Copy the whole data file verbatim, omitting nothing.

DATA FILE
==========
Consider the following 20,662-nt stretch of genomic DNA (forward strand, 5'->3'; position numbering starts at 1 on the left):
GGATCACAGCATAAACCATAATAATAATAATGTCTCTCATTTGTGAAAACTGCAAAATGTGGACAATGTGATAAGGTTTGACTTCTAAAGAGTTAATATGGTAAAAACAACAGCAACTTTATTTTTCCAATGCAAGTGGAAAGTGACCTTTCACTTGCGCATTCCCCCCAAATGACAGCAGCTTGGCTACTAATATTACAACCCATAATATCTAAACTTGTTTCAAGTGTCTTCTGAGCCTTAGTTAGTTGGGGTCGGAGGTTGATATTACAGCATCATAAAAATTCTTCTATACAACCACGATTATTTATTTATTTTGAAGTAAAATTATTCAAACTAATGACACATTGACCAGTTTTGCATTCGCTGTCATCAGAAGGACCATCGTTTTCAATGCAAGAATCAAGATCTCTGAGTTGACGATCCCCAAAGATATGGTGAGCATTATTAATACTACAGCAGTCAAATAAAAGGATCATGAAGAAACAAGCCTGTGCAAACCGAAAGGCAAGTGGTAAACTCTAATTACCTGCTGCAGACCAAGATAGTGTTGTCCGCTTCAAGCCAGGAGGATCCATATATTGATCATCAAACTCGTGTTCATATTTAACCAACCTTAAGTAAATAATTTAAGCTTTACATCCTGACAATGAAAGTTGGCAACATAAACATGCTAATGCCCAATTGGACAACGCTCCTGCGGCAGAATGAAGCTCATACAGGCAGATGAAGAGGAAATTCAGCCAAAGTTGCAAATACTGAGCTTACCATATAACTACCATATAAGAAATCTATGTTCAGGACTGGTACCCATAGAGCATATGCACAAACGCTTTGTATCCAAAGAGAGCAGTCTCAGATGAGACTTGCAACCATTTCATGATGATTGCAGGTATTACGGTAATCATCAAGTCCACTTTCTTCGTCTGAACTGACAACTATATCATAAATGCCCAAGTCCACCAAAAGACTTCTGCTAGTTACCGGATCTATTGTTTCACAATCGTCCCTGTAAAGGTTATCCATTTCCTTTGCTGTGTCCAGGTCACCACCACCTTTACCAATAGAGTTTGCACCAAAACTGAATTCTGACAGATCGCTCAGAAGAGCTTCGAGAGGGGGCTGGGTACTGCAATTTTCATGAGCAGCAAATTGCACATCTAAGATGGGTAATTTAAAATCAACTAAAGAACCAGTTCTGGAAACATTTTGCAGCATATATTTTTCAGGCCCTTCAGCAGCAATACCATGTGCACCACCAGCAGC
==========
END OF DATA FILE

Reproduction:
Consider the following 20,662-nt stretch of genomic DNA (forward strand, 5'->3'; position numbering starts at 1 on the left):
GGATCACAGCATAAACCATAATAATAATAATGTCTCTCATTTGTGAAAACTGCAAAATGTGGACAATGTGATAAGGTTTGACTTCTAAAGAGTTAATATGGTAAAAACAACAGCAACTTTATTTTTCCAATGCAAGTGGAAAGTGACCTTTCACTTGCGCATTCCCCCCAAATGACAGCAGCTTGGCTACTAATATTACAACCCATAATATCTAAACTTGTTTCAAGTGTCTTCTGAGCCTTAGTTAGTTGGGGTCGGAGGTTGATATTACAGCATCATAAAAATTCTTCTATACAACCACGATTATTTATTTATTTTGAAGTAAAATTATTCAAACTAATGACACATTGACCAGTTTTGCATTCGCTGTCATCAGAAGGACCATCGTTTTCAATGCAAGAATCAAGATCTCTGAGTTGACGATCCCCAAAGATATGGTGAGCATTATTAATACTACAGCAGTCAAATAAAAGGATCATGAAGAAACAAGCCTGTGCAAACCGAAAGGCAAGTGGTAAACTCTAATTACCTGCTGCAGACCAAGATAGTGTTGTCCGCTTCAAGCCAGGAGGATCCATATATTGATCATCAAACTCGTGTTCATATTTAACCAACCTTAAGTAAATAATTTAAGCTTTACATCCTGACAATGAAAGTTGGCAACATAAACATGCTAATGCCCAATTGGACAACGCTCCTGCGGCAGAATGAAGCTCATACAGGCAGATGAAGAGGAAATTCAGCCAAAGTTGCAAATACTGAGCTTACCATATAACTACCATATAAGAAATCTATGTTCAGGACTGGTACCCATAGAGCATATGCACAAACGCTTTGTATCCAAAGAGAGCAGTCTCAGATGAGACTTGCAACCATTTCATGATGATTGCAGGTATTACGGTAATCATCAAGTCCACTTTCTTCGTCTGAACTGACAACTATATCATAAATGCCCAAGTCCACCAAAAGACTTCTGCTAGTTACCGGATCTATTGTTTCACAATCGTCCCTGTAAAGGTTATCCATTTCCTTTGCTGTGTCCAGGTCACCACCACCTTTACCAATAGAGTTTGCACCAAAACTGAATTCTGACAGATCGCTCAGAAGAGCTTCGAGAGGGGGCTGGGTACTGCAATTTTCATGAGCAGCAAATTGCACATCTAAGATGGGTAATTTAAAATCAACTAAAGAACCAGTTCTGGAAACATTTTGCAGCATATATTTTTCAGGCCCTTCAGCAGCAATACCATGTGCACCACCAGCAGC